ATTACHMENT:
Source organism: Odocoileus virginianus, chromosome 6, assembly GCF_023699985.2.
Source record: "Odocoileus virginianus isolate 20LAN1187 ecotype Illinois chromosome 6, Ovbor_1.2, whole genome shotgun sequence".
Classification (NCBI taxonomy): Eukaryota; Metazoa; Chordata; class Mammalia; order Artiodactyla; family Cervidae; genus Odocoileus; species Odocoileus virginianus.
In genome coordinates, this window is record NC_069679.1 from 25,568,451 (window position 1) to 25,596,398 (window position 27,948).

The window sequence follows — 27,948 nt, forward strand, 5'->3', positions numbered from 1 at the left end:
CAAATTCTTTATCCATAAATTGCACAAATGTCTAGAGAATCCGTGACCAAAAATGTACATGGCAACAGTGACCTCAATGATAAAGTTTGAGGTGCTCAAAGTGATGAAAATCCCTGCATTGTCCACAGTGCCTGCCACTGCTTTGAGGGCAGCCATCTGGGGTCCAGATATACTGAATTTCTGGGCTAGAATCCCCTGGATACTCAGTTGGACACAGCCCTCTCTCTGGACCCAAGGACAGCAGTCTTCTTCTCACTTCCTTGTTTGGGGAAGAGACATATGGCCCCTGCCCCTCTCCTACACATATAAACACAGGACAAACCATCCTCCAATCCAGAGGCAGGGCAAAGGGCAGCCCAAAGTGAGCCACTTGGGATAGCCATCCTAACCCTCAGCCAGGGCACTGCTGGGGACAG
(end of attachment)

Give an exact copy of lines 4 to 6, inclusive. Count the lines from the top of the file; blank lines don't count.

In genome coordinates, this window is record NC_069679.1 from 25,568,451 (window position 1) to 25,596,398 (window position 27,948).

The window sequence follows — 27,948 nt, forward strand, 5'->3', positions numbered from 1 at the left end:
CAAATTCTTTATCCATAAATTGCACAAATGTCTAGAGAATCCGTGACCAAAAATGTACATGGCAACAGTGACCTCAATGATAAAGTTTGAGGTGCTCAAAGTGATGAAAATCCCTGCATTGTCCACAGTGCCTGCCACTGCTTTGAGGGCAGCCATCTGGGGTCCAGATATACTGAATTTCTGGGCTAGAATCCCCTGGATACTCAGTTGGACACAGCCCTCTCTCTGGACCCAAGGACAGCAGTCTTCTTCTCACTTCCTTGTTTGGGGAAGAGACATATGGCCCCTGCCCCTCTCCTACACATATAAACACAGGACAAACCATCCTCCAATCCAGAGGCAGGGCAAAGGGCAGCCCAAAGTGAGCCACTTGGGATAGCCATCCTAACCCTCAGCCAGGGCACTGCTGGGGACAG